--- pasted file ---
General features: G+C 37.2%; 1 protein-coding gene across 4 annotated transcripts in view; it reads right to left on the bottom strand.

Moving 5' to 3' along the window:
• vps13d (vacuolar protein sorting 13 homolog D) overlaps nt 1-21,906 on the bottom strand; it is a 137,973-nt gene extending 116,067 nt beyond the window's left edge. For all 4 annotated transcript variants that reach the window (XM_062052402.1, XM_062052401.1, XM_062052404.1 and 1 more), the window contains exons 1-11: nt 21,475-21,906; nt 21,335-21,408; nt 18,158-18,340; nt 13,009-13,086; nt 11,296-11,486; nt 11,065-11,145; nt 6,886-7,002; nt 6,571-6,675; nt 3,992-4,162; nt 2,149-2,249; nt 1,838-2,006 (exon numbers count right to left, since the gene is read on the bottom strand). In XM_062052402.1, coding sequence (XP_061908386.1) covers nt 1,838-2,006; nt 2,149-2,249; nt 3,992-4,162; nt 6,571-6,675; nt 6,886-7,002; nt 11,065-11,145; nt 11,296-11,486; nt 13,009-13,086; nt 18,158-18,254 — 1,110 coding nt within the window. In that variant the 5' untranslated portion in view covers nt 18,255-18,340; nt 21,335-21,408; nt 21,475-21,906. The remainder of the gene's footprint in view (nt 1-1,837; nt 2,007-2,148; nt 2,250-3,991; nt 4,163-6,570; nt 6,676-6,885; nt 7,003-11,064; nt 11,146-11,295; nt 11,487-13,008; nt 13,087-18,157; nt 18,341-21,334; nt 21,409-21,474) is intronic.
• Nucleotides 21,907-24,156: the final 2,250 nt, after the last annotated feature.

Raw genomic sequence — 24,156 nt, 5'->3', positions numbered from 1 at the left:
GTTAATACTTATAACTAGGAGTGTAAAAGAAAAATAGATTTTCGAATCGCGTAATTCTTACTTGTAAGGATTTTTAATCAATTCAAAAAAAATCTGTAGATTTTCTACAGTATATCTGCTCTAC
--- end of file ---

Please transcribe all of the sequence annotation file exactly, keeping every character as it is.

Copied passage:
General features: G+C 37.2%; 1 protein-coding gene across 4 annotated transcripts in view; it reads right to left on the bottom strand.

Moving 5' to 3' along the window:
• vps13d (vacuolar protein sorting 13 homolog D) overlaps nt 1-21,906 on the bottom strand; it is a 137,973-nt gene extending 116,067 nt beyond the window's left edge. For all 4 annotated transcript variants that reach the window (XM_062052402.1, XM_062052401.1, XM_062052404.1 and 1 more), the window contains exons 1-11: nt 21,475-21,906; nt 21,335-21,408; nt 18,158-18,340; nt 13,009-13,086; nt 11,296-11,486; nt 11,065-11,145; nt 6,886-7,002; nt 6,571-6,675; nt 3,992-4,162; nt 2,149-2,249; nt 1,838-2,006 (exon numbers count right to left, since the gene is read on the bottom strand). In XM_062052402.1, coding sequence (XP_061908386.1) covers nt 1,838-2,006; nt 2,149-2,249; nt 3,992-4,162; nt 6,571-6,675; nt 6,886-7,002; nt 11,065-11,145; nt 11,296-11,486; nt 13,009-13,086; nt 18,158-18,254 — 1,110 coding nt within the window. In that variant the 5' untranslated portion in view covers nt 18,255-18,340; nt 21,335-21,408; nt 21,475-21,906. The remainder of the gene's footprint in view (nt 1-1,837; nt 2,007-2,148; nt 2,250-3,991; nt 4,163-6,570; nt 6,676-6,885; nt 7,003-11,064; nt 11,146-11,295; nt 11,487-13,008; nt 13,087-18,157; nt 18,341-21,334; nt 21,409-21,474) is intronic.
• Nucleotides 21,907-24,156: the final 2,250 nt, after the last annotated feature.

Raw genomic sequence — 24,156 nt, 5'->3', positions numbered from 1 at the left:
GTTAATACTTATAACTAGGAGTGTAAAAGAAAAATAGATTTTCGAATCGCGTAATTCTTACTTGTAAGGATTTTTAATCAATTCAAAAAAAATCTGTAGATTTTCTACAGTATATCTGCTCTAC